Turns out Cellular Abroad screwed up my order. Fortunately, and as in A Grand Don't Come for Free, everything worked out in the end. The error was corrected, and the several-day blackout confirmed the value of an omnipresent Internet connection. Traveling through a foreign country is much easier when the Internet has your back. Languages can be translated, routes mapped, hotel reservations made, and restaurant reviews perused without having to do more than tap a few times on a touchscreen.

Google Maps was probably the biggest asset during the trip. It made navigating a snap and saved me having to defy my male programming and ask for directions. However, real-time mapping did little to ease the butt-clenching stress of sharing impossibly narrow roads with oncoming tour busses. Italian drivers are insane and have seemingly no use for lane dividers or turn signals.

Interestingly, the Transformer's GPS proved more accurate and reliable than my girlfriend's iPhone 4S both in the city and on the road. Both struggled to establish our location when driving at high speed, though. Once the Transformer had a fix, speed wasn't an issue. Its larger 10" screen made directions easier to follow than on the iPhone, anyway. We brought bicycles, too, and the ability to overlay terrain maps proved valuable when planning each day's ride. I like hills, but my girlfriend does not.

Then there's Google Maps' ability to find just about anything. We tracked down laundry services, supermarkets, wine shops, and restaurants with little trouble, usually while strolling with the iPhone, which is considerably more discreet than a tablet. Online restaurant reviews were helpful and easier to trust than the recommendations of hotel receptionists, whose directions weren't as good. Reviews also informed our decisions on the final few hotels left to book. We booked those online with little trouble, of course.

The Internet came in handy for a bunch of little things, like checking hourly weather forecasts to figure out the best time to ride or to relax in the sun. Wikipedia answered questions like "what's that mountain range over there?" as we raced from Tuscany toward Rome. While munching a porchetta sandwich at an early morning market, I hit the Canada Customs website to confirm that cured meats could be imported, so long as they were pork-based, vacuum-sealed, and totaled less than 20 kg. Jackpot! During downtime and while waiting for the occasional train, I kept up with my favorite sports. I even sent a few emails to friends and family, which were banged out quickly and enjoyably on the Transformer's keyboard.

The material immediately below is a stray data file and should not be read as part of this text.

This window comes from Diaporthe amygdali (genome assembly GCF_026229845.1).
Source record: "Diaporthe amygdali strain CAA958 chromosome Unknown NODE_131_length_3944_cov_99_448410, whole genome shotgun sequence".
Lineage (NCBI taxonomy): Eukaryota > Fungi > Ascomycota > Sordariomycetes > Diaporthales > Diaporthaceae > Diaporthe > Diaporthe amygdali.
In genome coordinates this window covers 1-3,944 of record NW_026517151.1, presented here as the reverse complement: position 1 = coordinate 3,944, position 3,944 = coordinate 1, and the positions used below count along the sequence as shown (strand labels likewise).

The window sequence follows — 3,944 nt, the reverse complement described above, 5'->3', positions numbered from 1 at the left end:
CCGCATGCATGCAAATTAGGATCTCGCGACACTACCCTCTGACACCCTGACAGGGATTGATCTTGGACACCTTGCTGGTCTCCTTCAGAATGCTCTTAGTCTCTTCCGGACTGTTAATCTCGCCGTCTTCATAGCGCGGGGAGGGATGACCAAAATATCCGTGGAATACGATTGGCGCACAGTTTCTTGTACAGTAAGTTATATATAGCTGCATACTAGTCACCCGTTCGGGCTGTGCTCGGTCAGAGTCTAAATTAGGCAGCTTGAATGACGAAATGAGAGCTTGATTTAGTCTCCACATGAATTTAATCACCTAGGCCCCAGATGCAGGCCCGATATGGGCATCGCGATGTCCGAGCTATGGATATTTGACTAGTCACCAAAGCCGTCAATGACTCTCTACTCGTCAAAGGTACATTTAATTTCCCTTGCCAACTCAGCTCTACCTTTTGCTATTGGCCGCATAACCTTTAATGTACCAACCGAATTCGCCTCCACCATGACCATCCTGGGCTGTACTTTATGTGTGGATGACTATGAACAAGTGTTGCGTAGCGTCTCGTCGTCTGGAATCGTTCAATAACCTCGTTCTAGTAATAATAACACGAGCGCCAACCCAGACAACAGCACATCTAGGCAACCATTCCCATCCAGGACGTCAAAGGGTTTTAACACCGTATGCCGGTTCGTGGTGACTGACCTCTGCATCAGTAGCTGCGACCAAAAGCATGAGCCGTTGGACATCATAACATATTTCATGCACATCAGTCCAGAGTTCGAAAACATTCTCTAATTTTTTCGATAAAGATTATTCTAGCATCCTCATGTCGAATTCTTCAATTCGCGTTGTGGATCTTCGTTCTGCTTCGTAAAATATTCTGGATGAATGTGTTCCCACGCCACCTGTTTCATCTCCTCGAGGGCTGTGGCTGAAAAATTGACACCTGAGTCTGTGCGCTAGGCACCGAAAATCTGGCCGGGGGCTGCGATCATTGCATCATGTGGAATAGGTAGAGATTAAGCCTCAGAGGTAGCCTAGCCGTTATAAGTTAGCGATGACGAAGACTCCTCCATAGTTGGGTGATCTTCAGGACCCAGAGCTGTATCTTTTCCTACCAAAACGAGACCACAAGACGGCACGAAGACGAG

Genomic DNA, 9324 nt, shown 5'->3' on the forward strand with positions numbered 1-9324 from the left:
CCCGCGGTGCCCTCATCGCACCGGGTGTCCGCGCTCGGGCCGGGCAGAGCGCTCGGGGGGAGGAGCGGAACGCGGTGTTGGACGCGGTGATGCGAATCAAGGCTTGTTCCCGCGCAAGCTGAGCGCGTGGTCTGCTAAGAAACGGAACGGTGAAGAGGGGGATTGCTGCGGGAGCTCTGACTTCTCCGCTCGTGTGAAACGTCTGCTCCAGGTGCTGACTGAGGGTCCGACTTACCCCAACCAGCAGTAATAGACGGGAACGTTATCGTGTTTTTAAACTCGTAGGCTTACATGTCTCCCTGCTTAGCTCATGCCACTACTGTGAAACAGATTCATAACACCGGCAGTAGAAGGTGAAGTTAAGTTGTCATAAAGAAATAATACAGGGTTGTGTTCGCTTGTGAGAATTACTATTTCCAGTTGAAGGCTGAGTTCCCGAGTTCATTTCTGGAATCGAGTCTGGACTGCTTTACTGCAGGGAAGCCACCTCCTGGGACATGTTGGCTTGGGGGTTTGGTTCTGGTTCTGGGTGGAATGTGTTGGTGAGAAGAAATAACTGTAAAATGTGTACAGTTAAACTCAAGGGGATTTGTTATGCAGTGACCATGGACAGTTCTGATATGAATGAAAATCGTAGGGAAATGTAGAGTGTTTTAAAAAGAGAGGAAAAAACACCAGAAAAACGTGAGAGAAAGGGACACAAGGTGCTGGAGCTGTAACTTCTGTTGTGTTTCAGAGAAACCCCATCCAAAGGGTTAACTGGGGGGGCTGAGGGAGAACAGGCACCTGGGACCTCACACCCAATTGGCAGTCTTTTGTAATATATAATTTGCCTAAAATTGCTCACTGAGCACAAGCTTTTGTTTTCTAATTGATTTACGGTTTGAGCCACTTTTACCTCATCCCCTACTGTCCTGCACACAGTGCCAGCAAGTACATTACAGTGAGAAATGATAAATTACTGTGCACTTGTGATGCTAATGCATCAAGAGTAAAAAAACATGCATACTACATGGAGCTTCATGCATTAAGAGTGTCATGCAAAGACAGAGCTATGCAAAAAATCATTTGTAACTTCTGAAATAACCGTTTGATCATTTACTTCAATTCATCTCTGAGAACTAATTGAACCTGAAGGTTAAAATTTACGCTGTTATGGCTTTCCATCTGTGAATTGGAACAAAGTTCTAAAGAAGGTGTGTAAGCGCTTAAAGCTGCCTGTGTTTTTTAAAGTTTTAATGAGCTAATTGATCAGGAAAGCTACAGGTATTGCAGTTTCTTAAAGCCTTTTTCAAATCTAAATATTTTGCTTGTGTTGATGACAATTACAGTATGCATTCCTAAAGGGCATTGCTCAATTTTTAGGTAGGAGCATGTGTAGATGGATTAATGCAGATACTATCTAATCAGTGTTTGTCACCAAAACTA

The point of this exercise wasn't to stay connected to my life back home, though; it was to have access to the incredible information resource I've grown accustom to having at my fingertips. We rarely had the hotspot on unless we were actively searching for something, in part because the battery only seemed to last about half a day. Connection speeds were typically slow outside major centers, but that was rarely an issue. We weren't streaming videos or downloading files. Scoping the scenic potential of a ride while zooming in and out of Google Maps' satellite view was probably the most bandwidth-intensive task.

Connection snafu aside, the service was absolutely worth the money. I probably wouldn't bother for shorter trips or for those confined to all-inclusive resorts, but the hotspot was a vital resource in an adventure that covered close to 3,000 km of roads, trails, and the narrow alleyways that pass for old-world city streets.

That said, when the time comes to plan another trip, I'll be looking for alternatives to Cellular Abroad. The service plainly states that emails may take up to 48 hours to answer, which is too long for paying customers who might have urgent needs. Three days have passed since I inquired about getting a refund for the days of service I lost, with no response yet. Also, the mix of power adapters provided with the MiFi device didn't inspire much confidence. Three adapters needed to be daisy chained to charge the unit, and the last one was looser than Fox News' interpretation of the term "fair and balanced." I had to prop up the adapters every time I charged the device, or it wouldn't stay plugged in.

Those complaints apply to this particular service rather than the general concept, though. The Internet has become a fixture in our lives in part because it's an unparalleled source of information. I can tell you from first-hand experience that travel is much more civilized with it than without.